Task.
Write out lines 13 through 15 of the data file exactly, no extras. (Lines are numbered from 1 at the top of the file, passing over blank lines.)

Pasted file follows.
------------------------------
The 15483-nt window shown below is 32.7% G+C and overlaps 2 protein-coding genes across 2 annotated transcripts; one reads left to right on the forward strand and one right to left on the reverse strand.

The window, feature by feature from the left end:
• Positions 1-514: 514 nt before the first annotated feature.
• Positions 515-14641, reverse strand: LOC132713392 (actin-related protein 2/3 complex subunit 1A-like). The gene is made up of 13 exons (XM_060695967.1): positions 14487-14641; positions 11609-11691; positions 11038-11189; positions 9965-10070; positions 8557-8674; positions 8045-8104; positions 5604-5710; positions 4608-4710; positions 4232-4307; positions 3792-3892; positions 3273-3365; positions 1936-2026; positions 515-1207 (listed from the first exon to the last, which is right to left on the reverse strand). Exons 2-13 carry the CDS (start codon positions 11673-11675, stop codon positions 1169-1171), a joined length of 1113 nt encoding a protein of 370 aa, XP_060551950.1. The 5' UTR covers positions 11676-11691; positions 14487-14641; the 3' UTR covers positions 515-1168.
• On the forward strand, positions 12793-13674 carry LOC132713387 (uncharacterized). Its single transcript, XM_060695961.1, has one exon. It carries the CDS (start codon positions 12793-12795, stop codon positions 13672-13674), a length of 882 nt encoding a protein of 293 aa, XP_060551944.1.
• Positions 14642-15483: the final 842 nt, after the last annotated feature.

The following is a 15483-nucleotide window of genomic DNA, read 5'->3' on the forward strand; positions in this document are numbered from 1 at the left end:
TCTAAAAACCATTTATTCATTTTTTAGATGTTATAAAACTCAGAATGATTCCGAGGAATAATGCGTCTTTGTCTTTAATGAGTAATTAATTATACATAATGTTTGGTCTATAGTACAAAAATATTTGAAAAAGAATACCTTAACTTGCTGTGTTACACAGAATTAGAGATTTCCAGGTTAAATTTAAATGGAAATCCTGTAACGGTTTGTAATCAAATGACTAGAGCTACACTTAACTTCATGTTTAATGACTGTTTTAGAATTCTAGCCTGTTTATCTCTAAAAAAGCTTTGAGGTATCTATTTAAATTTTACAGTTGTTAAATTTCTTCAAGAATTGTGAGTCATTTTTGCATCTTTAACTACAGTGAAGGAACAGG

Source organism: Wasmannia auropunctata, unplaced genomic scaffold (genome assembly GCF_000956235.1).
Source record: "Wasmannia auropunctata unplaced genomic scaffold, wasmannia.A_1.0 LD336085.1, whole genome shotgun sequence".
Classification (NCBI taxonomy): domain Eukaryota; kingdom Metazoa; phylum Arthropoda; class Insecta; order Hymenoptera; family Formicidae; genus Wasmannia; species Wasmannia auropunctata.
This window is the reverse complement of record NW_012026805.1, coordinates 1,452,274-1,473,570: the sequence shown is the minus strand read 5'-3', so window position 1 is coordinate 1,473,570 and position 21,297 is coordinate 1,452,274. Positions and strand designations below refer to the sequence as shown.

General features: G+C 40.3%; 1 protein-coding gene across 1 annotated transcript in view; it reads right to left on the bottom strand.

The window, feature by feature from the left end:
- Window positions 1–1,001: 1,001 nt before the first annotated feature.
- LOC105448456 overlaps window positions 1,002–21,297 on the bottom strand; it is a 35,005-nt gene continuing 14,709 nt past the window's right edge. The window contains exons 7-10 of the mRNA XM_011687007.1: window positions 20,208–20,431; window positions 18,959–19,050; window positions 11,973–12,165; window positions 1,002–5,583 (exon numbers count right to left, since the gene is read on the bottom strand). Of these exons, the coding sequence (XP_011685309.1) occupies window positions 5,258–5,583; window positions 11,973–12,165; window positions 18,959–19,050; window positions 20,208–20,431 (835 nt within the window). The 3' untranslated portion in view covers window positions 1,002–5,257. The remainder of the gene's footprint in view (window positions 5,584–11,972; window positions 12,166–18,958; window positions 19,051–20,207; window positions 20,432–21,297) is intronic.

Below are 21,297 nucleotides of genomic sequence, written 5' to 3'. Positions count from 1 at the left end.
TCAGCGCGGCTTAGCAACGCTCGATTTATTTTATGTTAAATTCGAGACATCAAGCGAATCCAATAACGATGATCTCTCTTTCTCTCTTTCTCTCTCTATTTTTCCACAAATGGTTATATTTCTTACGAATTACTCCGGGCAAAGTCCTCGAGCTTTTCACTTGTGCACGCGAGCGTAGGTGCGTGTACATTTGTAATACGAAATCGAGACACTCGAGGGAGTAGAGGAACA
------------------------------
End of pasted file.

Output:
General features: G+C 40.3%; 1 protein-coding gene across 1 annotated transcript in view; it reads right to left on the bottom strand.

The window, feature by feature from the left end:
- Window positions 1–1,001: 1,001 nt before the first annotated feature.